Using a sharp kitchen knife, make a shallow slice along the tough outer skin. Carefully remove this layer from the delicate inner testicle meat. It takes some practice. It may help to run your knife between the skin and the meat, which once begun can help the skin peel away more easily. Now with your testicles naked on the cutting board, you are ready to proceed.

Animelles en Persillade

1 large prepared testicle, cut into small chunks (you can use any large animal testicle)

2 tablespoons butter

1 clove of minced garlic

1 chopped scallion

1 tablespoon chopped parsley

1 teaspoon salt

1 teaspoon fresh ground pepper

1 lemon wedge

In a small sauté pan, heat butter on medium high until foam subsides. Add all ingredients and sauté until testicles turn a dark brown throughout, about 3 to 5 minutes. Transfer with pan drippings to a serving plate and dress with a squeeze of fresh lemon.

Animelles en Persillade can also be added to a fresh watercress salad for an exciting mix of protein. Shhh. We can keep a secret. Can you?

Unhappy Family Jewels

1 large prepared testicle, cut into thin strips

1 tablespoon soy sauce

1/2 teaspoon cornstarch

1/2 teaspoon ginger

1 chopped scallion

1/2 teaspoon garlic

1/2 teaspoon peanut oil

1 tablespoon jalapeño

1 lemon wedge

In a small mixing bowl, add testicles, soy sauce, cornstarch, ginger, scallion, and garlic. Preheat a well-seasoned wok on the stove with peanut oil. When oil begins to shimmer, add jalapeños and fry until just tender. Add testicle and soy mix to wok and fry. Testicles will take very little time to cook. While cooking a rich sauce should develop. Serve cooked testicles over rice and dress with fresh lemon juice and soy sauce.

Ranch Tackle

1 large prepared testicle, cut into thin strips

1 1/2 cups buttermilk

1/2 tablespoon paprika

1/2 tablespoon sea salt

1/2 tablespoon ground pepper

1/2 tablespoon garlic powder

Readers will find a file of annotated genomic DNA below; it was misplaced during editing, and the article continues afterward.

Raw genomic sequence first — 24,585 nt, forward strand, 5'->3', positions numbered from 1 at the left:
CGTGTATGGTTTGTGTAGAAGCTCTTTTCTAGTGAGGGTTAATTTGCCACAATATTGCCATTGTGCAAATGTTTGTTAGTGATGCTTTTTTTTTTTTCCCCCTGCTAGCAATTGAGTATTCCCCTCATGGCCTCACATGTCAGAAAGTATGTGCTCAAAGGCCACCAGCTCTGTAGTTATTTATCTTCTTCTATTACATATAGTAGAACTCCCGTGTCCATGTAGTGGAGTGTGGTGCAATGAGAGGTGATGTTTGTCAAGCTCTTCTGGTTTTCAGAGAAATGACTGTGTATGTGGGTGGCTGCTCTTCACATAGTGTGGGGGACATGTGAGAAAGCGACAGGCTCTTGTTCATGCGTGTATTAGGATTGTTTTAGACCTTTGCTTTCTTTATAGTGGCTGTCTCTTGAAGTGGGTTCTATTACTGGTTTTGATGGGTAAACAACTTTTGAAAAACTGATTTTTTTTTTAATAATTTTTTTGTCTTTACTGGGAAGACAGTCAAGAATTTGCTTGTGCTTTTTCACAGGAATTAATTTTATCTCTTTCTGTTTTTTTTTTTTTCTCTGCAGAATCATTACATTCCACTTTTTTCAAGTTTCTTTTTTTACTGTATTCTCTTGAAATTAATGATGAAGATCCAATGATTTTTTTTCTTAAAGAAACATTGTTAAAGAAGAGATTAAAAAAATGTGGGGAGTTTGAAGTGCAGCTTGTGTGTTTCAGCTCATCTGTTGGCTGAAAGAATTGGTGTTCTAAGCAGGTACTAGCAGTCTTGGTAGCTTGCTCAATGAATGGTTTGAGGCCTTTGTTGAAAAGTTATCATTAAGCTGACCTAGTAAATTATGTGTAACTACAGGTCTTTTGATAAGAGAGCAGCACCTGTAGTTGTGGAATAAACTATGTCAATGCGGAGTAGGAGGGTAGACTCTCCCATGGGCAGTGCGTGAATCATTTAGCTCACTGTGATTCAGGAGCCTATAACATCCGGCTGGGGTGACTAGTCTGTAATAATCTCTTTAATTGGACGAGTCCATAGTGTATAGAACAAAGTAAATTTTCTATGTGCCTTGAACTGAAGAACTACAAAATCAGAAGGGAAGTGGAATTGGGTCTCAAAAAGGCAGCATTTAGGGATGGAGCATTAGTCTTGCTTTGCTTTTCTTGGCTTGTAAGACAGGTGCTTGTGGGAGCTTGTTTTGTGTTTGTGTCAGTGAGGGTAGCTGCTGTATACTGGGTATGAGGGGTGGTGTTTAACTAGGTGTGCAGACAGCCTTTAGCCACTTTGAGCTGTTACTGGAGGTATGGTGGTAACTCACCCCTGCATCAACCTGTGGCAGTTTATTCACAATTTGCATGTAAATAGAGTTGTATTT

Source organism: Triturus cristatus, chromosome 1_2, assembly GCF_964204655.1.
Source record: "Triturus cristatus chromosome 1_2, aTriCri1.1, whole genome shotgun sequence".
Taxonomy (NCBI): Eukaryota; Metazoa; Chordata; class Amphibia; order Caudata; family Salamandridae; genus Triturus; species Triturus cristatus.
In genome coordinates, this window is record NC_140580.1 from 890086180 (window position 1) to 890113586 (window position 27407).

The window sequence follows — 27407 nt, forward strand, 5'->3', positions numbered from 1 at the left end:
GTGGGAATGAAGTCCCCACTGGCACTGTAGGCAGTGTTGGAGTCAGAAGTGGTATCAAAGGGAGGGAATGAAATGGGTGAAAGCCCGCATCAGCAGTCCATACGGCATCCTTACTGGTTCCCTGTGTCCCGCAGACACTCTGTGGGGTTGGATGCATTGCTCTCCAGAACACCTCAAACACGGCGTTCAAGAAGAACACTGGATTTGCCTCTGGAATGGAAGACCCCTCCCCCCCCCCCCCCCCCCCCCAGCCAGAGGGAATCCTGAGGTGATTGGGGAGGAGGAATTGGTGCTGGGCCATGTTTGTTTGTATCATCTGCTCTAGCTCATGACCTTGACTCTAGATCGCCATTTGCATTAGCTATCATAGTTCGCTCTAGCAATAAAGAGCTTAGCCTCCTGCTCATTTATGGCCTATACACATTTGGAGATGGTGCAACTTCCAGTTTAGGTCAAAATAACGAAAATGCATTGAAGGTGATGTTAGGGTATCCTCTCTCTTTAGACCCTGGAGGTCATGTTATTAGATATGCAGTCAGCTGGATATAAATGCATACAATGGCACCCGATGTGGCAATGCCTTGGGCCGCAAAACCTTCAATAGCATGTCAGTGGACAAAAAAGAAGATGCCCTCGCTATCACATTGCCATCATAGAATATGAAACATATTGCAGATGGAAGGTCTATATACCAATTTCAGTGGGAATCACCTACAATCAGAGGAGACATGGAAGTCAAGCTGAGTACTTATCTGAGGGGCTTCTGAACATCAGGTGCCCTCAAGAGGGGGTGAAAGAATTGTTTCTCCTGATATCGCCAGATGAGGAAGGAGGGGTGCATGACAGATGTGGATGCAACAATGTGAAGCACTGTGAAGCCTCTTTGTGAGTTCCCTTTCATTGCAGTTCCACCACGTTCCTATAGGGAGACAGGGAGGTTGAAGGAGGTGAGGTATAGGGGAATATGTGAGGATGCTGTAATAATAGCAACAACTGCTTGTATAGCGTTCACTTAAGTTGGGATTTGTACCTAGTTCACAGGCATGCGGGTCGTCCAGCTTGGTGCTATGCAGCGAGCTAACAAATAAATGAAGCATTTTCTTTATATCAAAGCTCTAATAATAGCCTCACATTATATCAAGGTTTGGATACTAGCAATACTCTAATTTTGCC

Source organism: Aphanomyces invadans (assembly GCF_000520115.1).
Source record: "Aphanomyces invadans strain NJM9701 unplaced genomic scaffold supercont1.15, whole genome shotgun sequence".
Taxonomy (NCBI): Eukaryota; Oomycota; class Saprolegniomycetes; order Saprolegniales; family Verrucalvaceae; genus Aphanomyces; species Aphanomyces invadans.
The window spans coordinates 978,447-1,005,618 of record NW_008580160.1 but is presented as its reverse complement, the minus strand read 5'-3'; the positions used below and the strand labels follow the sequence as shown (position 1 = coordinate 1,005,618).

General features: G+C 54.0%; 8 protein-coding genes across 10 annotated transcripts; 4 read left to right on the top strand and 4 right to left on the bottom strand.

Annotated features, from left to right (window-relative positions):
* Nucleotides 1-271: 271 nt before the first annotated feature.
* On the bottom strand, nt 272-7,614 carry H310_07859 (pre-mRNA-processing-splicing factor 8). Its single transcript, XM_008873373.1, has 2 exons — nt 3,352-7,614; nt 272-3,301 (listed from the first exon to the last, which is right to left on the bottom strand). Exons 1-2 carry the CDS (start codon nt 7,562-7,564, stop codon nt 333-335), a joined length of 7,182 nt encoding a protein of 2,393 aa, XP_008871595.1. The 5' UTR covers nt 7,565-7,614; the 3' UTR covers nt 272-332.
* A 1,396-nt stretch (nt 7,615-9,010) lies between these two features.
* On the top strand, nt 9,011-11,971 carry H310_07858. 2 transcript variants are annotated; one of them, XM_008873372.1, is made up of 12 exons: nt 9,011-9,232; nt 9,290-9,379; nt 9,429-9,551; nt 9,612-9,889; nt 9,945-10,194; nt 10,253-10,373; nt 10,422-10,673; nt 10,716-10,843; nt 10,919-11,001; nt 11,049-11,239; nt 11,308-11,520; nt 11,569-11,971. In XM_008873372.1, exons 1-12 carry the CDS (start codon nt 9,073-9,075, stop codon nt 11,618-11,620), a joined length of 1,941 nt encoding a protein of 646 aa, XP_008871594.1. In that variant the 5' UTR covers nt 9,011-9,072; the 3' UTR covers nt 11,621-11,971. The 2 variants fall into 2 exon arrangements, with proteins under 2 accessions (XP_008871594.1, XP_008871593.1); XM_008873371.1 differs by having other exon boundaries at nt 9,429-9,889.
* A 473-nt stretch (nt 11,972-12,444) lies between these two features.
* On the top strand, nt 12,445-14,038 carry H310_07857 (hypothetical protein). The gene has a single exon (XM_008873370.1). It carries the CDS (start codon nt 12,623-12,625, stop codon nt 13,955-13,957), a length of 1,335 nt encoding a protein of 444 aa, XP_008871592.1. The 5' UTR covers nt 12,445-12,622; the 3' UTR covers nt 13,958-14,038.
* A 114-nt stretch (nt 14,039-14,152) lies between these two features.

2 cups vegetable oil

1 cup flour

In a small bowl, add buttermilk, paprika, sea salt, pepper, and garlic powder. Stir until combined. Add testicles and soak in the refrigerator overnight. Drain. In a small saucepan, heat oil over medium high until oil is shimmering. Put flour in a shallow dish. Add testicles one by one until thoroughly coated. Add coated testicles to hot oil and fry until they are golden brown and floating. Remove from oil and drain on a wire rack. Serve with french-fried potatoes, ranch dressing, and dill pickles.

Tacos de Cojones

For the taco meat:

1 large prepared testicle, cut into thin strips

1/2 tablespoon sea salt

1/2 teaspoon red pepper flakes

1/2 teaspoon fresh ground pepper

1 pinch of cumin

1 clove of minced garlic

1 teaspoon olive oil

Combine dry ingredients until mixed thoroughly. Add minced garlic to mixture. Gently rub testicles with the mixture, wrap in plastic wrap and let rest in refrigerator overnight. When ready to prepare, heat oil in a small sauté pan and add testicles. Fry until meat is brown throughout. Add to fresh tortillas with your favorite salsa, fresh cilantro, and lime.

For the tortillas:

1 cup of masa corn flour

1/2 teaspoon sea salt

1/2 to 3/4 cup of hot water

Add sea salt to masa and mix thoroughly. Slowly add hot water to masa, mixing with your hands. Add only enough water so that the dough is not sticky. It should be springy to the touch. Let dough rest covered for one hour. Once ready to cook, heat a griddle or any large flat pan. Pinch off enough dough to make a one-inch ball. Flatten with hands or tortilla press to desired thickness. Cook each tortilla on the stove until top looks dry, flip and cook for a few seconds more. Repeat until all dough is used. Should yield four small tortillas.